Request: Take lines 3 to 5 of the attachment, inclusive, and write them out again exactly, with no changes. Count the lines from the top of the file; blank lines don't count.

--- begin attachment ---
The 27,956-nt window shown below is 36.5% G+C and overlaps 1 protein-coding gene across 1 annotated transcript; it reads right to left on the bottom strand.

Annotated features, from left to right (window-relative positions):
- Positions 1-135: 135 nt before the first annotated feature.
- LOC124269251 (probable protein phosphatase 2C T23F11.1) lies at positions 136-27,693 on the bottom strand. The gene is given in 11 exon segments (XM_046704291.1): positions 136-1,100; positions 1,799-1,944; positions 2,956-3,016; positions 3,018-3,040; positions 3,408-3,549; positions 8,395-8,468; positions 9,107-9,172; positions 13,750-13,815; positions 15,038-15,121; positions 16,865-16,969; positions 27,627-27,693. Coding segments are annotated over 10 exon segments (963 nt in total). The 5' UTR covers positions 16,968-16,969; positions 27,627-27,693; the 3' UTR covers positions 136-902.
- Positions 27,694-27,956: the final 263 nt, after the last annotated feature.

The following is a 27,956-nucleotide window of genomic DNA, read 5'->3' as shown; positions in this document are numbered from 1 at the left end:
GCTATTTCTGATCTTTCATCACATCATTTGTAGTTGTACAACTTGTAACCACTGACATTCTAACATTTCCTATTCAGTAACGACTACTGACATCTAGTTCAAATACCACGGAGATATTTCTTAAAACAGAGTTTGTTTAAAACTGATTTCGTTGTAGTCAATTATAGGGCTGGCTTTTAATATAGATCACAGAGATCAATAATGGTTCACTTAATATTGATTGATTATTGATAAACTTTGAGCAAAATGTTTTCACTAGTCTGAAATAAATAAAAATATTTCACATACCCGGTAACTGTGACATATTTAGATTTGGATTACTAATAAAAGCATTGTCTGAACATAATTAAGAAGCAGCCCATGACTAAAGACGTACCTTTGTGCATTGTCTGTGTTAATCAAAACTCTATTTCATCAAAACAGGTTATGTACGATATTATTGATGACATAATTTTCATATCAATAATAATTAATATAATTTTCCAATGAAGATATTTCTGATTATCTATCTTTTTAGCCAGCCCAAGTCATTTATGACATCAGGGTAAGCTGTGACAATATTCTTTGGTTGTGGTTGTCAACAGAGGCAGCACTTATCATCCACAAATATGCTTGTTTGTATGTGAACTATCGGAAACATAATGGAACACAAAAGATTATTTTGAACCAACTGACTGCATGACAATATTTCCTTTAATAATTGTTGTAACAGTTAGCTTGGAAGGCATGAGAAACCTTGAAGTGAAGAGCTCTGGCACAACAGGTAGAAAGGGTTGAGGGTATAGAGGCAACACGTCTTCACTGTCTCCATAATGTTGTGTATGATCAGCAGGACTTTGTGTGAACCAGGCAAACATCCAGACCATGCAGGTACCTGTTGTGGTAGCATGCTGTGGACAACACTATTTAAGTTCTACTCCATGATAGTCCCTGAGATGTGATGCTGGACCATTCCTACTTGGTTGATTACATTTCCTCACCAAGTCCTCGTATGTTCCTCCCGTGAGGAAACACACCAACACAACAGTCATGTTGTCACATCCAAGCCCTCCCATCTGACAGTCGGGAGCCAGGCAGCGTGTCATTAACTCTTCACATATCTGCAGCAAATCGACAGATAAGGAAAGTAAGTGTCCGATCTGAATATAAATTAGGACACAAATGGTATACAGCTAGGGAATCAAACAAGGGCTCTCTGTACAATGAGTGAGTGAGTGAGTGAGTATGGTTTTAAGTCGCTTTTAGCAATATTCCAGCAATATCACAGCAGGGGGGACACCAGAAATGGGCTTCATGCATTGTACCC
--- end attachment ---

- Positions 1-135: 135 nt before the first annotated feature.
- LOC124269251 (probable protein phosphatase 2C T23F11.1) lies at positions 136-27,693 on the bottom strand. The gene is given in 11 exon segments (XM_046704291.1): positions 136-1,100; positions 1,799-1,944; positions 2,956-3,016; positions 3,018-3,040; positions 3,408-3,549; positions 8,395-8,468; positions 9,107-9,172; positions 13,750-13,815; positions 15,038-15,121; positions 16,865-16,969; positions 27,627-27,693. Coding segments are annotated over 10 exon segments (963 nt in total). The 5' UTR covers positions 16,968-16,969; positions 27,627-27,693; the 3' UTR covers positions 136-902.
- Positions 27,694-27,956: the final 263 nt, after the last annotated feature.